With Fat Tuesday less than a week away, the desire for red beans and rice is strong.
I've been making red beans and rice ever since Paul Prudhomme saw fit to publish a recipe for it in “The Louisiana Kitchen” in 1989. It was the first hardback cookbook I ever purchased.
That's more than two decades of practice, which as we know makes perfect. But my colleague Cecilia “Celie” Rabalais was born and raised in New Orleans, where she first learned to make this Cajun staple more than four decades ago watching her mother, Madeline Anderson, and grandmother, Lillian Anderson, cook.
Celie's ancestors didn't scribble down recipes, because measurements were never discussed. She learned to cook the way red beans come to life: by absorption. Celie said she watched, learned and, eventually, was allowed to help prepare meals; the lessons dedicated to memory. Spices were added in pinches, handfuls, shakes and twists. Ingredients were called for in general terms like “a few,” “some” or “a piece.” Everything was “to taste.” While exact measurements weren't taught, trusted brand names were the bible.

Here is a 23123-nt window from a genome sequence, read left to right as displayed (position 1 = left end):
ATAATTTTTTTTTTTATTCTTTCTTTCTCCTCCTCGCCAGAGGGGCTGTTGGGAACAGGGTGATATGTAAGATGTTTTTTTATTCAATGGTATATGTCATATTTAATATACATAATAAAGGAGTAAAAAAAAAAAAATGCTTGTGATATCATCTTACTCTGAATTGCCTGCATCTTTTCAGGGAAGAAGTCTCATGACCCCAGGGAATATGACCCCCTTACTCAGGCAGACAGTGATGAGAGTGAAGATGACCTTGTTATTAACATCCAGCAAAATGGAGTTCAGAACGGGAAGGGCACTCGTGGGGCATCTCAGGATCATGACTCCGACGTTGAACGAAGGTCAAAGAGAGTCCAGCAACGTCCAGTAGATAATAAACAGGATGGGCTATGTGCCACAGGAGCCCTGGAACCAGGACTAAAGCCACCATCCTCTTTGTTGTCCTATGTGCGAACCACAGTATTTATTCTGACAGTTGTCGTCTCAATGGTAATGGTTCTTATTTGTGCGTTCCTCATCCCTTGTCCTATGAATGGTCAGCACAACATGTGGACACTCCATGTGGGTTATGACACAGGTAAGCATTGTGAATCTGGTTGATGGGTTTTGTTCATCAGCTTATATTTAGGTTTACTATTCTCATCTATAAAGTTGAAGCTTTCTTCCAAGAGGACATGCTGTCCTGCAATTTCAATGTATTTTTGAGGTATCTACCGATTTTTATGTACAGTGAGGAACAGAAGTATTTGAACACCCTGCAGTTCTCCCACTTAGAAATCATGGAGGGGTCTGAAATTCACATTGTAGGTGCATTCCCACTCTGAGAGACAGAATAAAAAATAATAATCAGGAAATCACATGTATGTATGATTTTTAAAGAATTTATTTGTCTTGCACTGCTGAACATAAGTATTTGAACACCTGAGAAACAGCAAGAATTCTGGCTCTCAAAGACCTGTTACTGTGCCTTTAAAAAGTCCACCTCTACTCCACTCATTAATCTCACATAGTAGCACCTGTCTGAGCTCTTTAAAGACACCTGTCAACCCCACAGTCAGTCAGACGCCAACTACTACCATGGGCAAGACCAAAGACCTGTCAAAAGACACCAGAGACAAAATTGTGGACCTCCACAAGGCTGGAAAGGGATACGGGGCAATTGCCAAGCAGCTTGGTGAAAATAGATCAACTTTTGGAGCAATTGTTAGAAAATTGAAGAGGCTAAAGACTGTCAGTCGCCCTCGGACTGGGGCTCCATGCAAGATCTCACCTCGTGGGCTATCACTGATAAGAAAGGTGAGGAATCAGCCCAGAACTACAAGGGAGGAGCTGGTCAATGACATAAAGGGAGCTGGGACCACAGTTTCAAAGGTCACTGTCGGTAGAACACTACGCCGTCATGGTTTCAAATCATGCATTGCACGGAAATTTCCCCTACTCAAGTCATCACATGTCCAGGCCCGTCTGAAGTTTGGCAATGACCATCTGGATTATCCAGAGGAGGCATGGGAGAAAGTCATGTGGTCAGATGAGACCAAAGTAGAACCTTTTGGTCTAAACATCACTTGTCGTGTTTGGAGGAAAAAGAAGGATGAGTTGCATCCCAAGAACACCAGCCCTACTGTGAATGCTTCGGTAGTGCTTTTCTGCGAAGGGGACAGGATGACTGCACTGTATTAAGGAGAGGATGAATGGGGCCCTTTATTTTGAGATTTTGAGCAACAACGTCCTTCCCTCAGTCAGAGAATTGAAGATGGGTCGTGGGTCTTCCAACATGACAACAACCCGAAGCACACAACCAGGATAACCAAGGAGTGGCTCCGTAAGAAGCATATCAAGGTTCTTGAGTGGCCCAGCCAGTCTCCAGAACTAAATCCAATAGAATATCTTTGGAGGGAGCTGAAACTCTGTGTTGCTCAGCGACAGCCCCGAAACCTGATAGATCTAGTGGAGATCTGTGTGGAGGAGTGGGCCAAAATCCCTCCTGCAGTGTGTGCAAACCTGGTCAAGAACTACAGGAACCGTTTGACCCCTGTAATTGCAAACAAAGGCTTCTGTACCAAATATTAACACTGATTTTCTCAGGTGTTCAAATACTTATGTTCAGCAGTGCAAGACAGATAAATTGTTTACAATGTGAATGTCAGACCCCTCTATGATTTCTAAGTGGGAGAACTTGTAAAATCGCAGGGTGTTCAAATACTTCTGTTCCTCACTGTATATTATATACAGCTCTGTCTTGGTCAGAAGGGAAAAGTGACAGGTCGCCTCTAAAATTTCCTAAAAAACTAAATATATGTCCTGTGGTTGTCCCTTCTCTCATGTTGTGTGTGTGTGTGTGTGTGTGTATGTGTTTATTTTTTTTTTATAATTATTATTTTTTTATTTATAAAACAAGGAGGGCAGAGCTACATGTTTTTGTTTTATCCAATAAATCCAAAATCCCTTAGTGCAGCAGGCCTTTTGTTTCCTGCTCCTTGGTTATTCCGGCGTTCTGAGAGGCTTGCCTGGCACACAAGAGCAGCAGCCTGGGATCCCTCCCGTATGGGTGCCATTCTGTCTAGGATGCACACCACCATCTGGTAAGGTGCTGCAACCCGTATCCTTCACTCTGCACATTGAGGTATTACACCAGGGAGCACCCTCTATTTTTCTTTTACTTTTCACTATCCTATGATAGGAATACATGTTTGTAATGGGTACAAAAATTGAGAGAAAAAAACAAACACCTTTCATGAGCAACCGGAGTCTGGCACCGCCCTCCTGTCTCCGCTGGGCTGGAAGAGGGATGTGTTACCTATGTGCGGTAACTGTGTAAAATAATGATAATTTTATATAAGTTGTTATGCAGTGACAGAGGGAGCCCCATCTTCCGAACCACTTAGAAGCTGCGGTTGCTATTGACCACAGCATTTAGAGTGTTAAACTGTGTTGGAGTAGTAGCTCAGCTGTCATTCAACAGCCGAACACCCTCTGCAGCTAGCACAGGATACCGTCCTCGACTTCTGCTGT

“I taught my daughters to cook the same way I learned,” Celie said. “Now, if they cook it that way or not is up to them, but I'm sure that a lot of their meals are cooked by instinct, and they just don't realize because it's embedded in their brains,” she said in her unmistakable Cajun accent.
Celie married a true Cajun from Luling, La., named Gerry Rabalais. The Rabalais family moved to Luling from Plaucheville, La., deep in the heart of Cajun country. Celie, Gerry and their daughters, Heather and Christine (now Hasse), moved to Edmond in August 1991, bringing with them their taste for good, old-fashioned, home-cooked Cajun food. Red beans and rice is a staple.